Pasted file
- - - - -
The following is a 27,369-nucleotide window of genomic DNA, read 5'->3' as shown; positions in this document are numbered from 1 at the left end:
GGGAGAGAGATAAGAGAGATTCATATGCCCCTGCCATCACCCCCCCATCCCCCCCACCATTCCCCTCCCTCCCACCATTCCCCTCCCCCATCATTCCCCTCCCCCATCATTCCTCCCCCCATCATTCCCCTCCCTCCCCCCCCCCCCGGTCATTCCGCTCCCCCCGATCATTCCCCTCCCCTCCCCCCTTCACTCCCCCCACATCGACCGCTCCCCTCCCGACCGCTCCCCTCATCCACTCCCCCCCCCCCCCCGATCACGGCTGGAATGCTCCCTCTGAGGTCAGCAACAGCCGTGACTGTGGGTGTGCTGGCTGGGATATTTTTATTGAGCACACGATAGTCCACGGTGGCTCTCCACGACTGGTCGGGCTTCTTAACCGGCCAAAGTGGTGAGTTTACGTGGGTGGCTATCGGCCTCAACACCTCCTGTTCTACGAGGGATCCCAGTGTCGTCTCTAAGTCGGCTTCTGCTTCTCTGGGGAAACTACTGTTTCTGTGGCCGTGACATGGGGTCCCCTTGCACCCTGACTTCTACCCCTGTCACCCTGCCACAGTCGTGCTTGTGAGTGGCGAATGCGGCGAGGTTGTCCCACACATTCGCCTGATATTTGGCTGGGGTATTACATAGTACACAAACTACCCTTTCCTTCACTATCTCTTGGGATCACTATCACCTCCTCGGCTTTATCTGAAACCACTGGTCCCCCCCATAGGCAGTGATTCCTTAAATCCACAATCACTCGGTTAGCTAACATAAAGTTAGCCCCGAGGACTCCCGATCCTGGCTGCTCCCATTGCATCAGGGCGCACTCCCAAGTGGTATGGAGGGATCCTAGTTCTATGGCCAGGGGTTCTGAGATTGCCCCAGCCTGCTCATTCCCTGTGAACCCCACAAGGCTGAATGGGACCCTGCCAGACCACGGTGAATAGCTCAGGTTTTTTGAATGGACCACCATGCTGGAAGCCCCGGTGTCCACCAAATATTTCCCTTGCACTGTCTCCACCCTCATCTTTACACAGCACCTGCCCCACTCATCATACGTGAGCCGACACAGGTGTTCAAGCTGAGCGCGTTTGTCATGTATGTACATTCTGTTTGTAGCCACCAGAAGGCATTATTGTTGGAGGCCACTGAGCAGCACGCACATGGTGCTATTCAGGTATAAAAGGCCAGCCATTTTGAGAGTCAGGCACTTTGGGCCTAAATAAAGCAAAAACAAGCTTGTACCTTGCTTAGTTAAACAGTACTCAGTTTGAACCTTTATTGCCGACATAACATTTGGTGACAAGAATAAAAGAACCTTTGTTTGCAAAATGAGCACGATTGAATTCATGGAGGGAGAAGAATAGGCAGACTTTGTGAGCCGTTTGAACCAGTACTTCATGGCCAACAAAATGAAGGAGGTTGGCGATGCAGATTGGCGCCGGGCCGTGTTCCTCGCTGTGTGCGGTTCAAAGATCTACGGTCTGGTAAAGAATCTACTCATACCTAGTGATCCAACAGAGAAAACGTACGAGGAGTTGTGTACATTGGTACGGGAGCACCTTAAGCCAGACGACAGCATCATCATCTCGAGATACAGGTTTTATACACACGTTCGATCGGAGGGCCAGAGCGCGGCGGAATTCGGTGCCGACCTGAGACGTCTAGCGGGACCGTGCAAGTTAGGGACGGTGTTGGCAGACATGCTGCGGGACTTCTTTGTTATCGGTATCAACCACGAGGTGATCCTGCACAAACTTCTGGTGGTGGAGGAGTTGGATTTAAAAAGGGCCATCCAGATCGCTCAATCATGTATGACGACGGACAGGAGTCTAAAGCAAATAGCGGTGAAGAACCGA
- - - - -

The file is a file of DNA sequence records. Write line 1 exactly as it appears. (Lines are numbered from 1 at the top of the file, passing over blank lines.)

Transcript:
The following is a 27,369-nucleotide window of genomic DNA, read 5'->3' as shown; positions in this document are numbered from 1 at the left end: